Build a bot in under 3 minutes… in Azure!


By Theo van Kraay, Data and AI Solution Architect at Microsoft

Chat bots are an increasingly popular way for businesses to allow customers or internal staff to interact with information in a more conversational way. People want the information they need as quickly as possible, and while email inboxes have become more and more cluttered, consumers are moving to social media and other channels to find the information they need. Bots help consumers find solutions without using forms, cluttered inboxes, or wasted minutes spent searching and scrolling through content.

QnA Maker is a free, easy-to-use, web-based service that trains AI to respond to questions in a natural, conversational way. It is compatible across development platforms, hosting services and channels, and is the only question and answer service with a graphical user interface. You don’t need to be a developer to build and deploy a question and answer bot based on FAQ URLs, structured documents, or editorial content in minutes!

The below instructions show you how to build the bot in QnA Maker, and make it visible as a “web chat” channel that anyone can interact with online. If you want to watch this being done in under 3 minutes, click here!

(please note that the video demo was done using the preview service – see below for a “quick start” guide to building a bot in minutes using the now Generally Available QnA Maker service)

 

Build a bot in minutes

First, go to the Azure Portal (you will need a subscription, click here to sign up for free if you don’t already have one). Create a resource -> AI + Machine Learning -> Web App Bot:

 

 

In the Web App Bot Blade, create a unique name for your bot (all other mandatory values will be pre-populated but you can edit as you see fit) then click on “Bot template” (another blade will appear to the right). Be sure to select the “Question and Answer” as the template, and then hit “select”:

 

 

When selected, hit create:

 

 

This will start deploying a web app bot, which won’t take long. While that is happening, open a new window and log in to QnA Maker (you will need a valid Microsoft account). Click “Create a knowledge base”:

 

 

First you need to create a QnA Cognitive Service. Click “Create QnA service”:

 

 

This will take you to the Azure portal to set up the service. Fill in the mandatory fields and hit “create”:

 

 

Wait for the service to deploy:

 

 

When Deployed, go back to your other still open browser window (from which you logged into QnA Maker). Hit “refresh this page”, after which you should then be able to select the appropriate Active Directory ID, subscription, and the QnA service you just setup, as below:

 

 

When selected, scroll to steps 3, 4 and 5 to give your QnA Service a name, and add the url of an FAQ site you want to crawl for question and answer pairs. You will also see an option to use a file (if you didn’t have an FAQ url) supporting various file formats. When you have selected an FAQ site or file to use for Q & A pair generation, hit “create your KB”:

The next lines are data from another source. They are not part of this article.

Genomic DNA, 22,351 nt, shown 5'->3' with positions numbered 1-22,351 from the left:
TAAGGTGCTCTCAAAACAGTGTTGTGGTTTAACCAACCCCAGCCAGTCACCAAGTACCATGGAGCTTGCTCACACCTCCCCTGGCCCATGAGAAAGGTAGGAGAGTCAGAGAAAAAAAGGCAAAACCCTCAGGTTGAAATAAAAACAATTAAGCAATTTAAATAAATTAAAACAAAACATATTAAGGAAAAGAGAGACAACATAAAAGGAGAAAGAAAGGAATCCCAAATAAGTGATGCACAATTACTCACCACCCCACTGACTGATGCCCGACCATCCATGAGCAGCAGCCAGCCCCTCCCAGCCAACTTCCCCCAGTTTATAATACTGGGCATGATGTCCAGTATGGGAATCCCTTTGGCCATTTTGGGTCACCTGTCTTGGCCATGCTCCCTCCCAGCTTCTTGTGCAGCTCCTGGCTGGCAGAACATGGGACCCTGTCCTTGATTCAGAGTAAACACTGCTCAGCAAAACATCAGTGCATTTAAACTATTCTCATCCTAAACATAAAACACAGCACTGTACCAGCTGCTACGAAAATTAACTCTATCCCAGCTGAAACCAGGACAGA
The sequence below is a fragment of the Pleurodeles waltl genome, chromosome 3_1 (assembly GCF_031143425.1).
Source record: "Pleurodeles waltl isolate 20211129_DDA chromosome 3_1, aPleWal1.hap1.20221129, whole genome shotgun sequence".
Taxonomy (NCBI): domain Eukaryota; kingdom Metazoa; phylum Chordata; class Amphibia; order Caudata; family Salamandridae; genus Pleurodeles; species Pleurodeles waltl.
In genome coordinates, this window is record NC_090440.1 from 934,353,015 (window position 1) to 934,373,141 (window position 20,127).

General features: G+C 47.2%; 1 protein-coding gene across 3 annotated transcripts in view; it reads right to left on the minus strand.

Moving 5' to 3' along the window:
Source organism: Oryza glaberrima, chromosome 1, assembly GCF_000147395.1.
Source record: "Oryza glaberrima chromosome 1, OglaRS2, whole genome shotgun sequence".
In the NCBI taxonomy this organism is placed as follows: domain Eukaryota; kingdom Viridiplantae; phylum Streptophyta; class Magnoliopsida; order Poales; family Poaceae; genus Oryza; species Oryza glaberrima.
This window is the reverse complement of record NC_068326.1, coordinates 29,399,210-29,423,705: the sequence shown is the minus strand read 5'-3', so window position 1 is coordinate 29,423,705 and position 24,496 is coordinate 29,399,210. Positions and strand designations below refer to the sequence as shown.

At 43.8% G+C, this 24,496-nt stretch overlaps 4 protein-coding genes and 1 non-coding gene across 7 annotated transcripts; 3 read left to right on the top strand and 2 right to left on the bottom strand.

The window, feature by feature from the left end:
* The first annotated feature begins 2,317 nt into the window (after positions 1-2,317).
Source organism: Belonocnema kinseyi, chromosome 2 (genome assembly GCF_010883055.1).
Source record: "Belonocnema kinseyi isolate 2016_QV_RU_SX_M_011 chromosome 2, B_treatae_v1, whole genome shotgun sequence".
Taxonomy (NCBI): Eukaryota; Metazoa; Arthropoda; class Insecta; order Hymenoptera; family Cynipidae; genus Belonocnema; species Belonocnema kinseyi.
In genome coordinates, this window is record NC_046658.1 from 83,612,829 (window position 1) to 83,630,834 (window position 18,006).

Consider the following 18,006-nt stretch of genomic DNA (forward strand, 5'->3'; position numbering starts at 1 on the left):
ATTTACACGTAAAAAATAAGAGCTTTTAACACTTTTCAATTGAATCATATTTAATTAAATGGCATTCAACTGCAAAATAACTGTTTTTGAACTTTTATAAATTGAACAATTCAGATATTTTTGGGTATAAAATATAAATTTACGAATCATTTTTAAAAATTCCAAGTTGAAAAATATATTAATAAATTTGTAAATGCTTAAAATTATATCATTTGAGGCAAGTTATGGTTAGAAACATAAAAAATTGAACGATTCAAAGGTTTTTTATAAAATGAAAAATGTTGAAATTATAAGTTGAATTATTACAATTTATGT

Warning: be sure that your site (or file if you use one) actually has text that can be identified as question and answer pairs. If the operation fails, it is likely that your site or document doesn’t qualify.

After a period of time, the knowledge base will be created:

 

 

Essentially, you now have the conversational logic for your Q&A bot. For more detail on how to edit Question & Answer pairs, see here. For now though, we are in a rush to publish a bot quickly, so let’s do that! Hit publish:

 

 

On the review screen, hit publish again:

 

 

You will then have a published knowledge base, but that is all you have. We need to make your bot visible as a channel. For this, there are three values you need: QnAKnowledgebaseId, QnAEndpointHostName, and QnAAuthKey, which will be available in the screen presented to you after the service is deployed (these are highlighted below). Leave this window open.

 

 

Meanwhile, your web app bot has probably deployed. From notifications, hit “Go to resource” for the web app bot we created at the first step (in this case called “TVKQnABotTest”),

 

 

In the resource, hit application settings. Scroll to the bottom of application settings, where you will see fields for QnAKnowledgebaseId, QnAEndpointHostName, and QnAAuthKey. Enter the corresponding keys from the other (QnA Maker) window that you have left open, then hit save.

 

 

When deploying a web app bot, it is deployed as a “Web Chat” channel automatically (for deploying to other channels, e.g. Skype, Cortana, Slack and many others, see here). Go to channels and hit “get bot embed codes”:

 

 

In the popup that appears, hit “Click here to open the Web Chat configuration page”:

 

 

In the configuration page, click on “show” to reveal one of the secret keys (either will do). Copy the contents of the “embed code” text box to somewhere else, and replace “YOUR_SECRET_HERE” with the secret key:

 

 

You should end up with something like this:

<iframe src='https://webchat.botframework.com/embed/TVKQnABotTest?s=KPpdajqTxa4.cwA.unE.RBVjzlFalMNWFm3mUU6TLy0gfYc16gbpWKb1_us6F44'></iframe>

You can embed this in a web page, or you can simply take the url part to interact with your bot online:

 

 

You've now set up your chatbot!

Resources

  • Note: in production, the secret key should really be hidden. For more detail on this, see here.
  • For adding encryption/authentication, see here.
  • For more detail on QnA Maker, see here.
  • For more detail on the Bot Framework and how to get started with building all kinds of bots, see here.
Comments (1)

  1. It’s great. A good way for the user to ask and receive automatic technical responses, links, procedures, etc.

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